Tomatometer Watch: The Hobbit: An Unexpected Journey

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The Hobbit: An Unexpected Journey

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Much has occurred since the announcement of a Hobbit adaptation up to its theatrical release next Friday, an unexpected journey of expanding movies (from two to three), abandonment (Guillermo del Toro, who spent two years on the project before jetting for the Pacific Rim), and the return of an old wise friend in the director's chair: Peter Jackson.

Nearly a decade earlier, Jackson had done the unthinkable and filmed J.R.R. Tolkien's The Lord of the Rings, a trilogy as beloved as it is sprawling and mythic. The "unfilmable" work proved anything but for Jackson, our Middle-earth tour guide of unstoppable zeal, aided by his wonderful cast. Box office returns and 30 Oscar nominations (including Best Picture win for The Return of the King) confirmed his daring vision to be true.

And now Jackson returns with his presentation of a story set 60 years before the Tolkien legend, The Hobbit: An Unexpected Journey.
The early critical returns for The Hobbit, however, are disappointing for moviegoers wishing for the same numbers as the LotR trilogy. Each of those films were Certified Fresh, none dipping below 90%. The Hobbit is still within striking distance of hitting Certified Fresh (details of the award here), but will have to work for it. Elevation into the mid-80s Tomatometer range seems highly unlikely at this point, but Jackson has weaved strange magic before.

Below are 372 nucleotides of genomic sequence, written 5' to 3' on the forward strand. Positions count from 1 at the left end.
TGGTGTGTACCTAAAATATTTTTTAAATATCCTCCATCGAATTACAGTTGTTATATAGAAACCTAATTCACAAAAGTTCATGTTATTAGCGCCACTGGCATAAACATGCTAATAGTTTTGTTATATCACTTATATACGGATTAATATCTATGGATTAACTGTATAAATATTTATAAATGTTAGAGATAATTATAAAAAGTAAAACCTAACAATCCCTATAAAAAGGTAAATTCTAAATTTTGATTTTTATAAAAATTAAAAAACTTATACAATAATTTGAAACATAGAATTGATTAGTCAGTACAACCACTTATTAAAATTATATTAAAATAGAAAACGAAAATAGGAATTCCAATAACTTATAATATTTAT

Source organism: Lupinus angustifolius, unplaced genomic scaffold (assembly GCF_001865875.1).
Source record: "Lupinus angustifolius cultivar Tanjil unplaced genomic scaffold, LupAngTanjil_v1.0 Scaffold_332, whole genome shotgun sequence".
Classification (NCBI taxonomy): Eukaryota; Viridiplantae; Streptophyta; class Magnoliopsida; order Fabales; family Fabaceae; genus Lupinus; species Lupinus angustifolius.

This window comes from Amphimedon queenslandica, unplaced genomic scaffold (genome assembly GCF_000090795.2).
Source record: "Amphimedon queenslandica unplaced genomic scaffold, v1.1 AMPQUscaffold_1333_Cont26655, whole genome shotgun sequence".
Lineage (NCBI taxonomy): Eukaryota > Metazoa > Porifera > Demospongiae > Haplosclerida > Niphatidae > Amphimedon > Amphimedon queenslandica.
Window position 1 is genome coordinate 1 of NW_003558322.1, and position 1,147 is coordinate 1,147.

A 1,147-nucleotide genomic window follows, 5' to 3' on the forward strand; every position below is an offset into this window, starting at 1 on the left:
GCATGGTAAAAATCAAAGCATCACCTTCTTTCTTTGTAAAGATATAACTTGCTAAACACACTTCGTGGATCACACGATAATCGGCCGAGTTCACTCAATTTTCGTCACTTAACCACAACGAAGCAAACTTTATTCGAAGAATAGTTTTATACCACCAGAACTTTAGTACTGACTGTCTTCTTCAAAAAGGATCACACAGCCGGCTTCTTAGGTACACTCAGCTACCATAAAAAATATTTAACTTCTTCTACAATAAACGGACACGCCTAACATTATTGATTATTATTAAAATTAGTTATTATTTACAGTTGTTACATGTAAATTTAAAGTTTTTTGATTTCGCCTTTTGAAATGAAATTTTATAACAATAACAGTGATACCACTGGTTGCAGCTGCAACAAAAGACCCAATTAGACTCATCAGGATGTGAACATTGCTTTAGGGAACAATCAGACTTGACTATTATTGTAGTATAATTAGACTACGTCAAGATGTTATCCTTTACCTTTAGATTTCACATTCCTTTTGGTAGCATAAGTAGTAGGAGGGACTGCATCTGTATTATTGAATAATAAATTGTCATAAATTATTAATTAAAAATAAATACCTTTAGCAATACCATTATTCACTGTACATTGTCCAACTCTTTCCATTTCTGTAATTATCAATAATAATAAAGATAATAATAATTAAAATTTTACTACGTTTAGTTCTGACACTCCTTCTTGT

"It really does seem like fate that Jackson would be the filmmaker who ended up making the films, since I can't imagine what they would have looked like shot anywhere besides New Zealand. The way they blend the real and the unreal is seamless at this point, and there are some remarkable images in the film, some remarkable places." (Drew McWeeny, Hitfix)

Praise is given to how the universe has been brought back to life, the trip this time more leisurely, less packed with plot and, like before, without pretension. It's about coming back to a place of fond memories after a long time away.

"Like Bilbo reflecting on his long path from The Shire and what it means to fight for a place to call your own, returning to Middle Earth feels right. And if it doesn't quite soar as high in transformative joy or ecstasy as we thought it might... it's still home." (Shawn Adler, Movieline)

But for detractors, the scope of the film weighs heavily. Passages that were mere sentences in the books are blown up to entire scenes, stretching out an already light story. And making three films instead of two has drawn comparisons to another prequel trilogy.

"Is An Unexpected Journey better than The Phantom Menace? Easily, yes - it would take a real effort to make it worse - though the appearance of the wizard Radagast, a flight Dr. Dolittle, has stirred the unhappy memory of Jar Jar Binks." (Richard Corliss, TIME Magazine)

Top Critics particularly are left unimpressed, with only one of five stamping down a fresh rating. Jackson opting to shoot in 48 frames has also been an issue.

"Instead of feeling like we've been transported to Middle-earth, it's as if we've dropped in on Jackson's New Zealand set, trapped in an endless 'making of' documentary, waiting for the real movie to start," states Scott Foundas of Village Voice.

"For the record, I returned to see The Hobbit a second time, at 24 frames, and found it more aesthetically pleasing but no more dramatically engaging. At any speed, the movie only springs to full life late in the day, during the first meeting of Bilbo and the tragic creature who will come to be known as Gollum."

Audiences remain unfazed in the face of less than perfect reception, with 95% of over 145,000 site users anticipating release. How much are you looking forward to The Hobbit? Does your anticipation remain unswayed?

The Hobbit: An Unexpected Journey. is in theaters worldwide next week.

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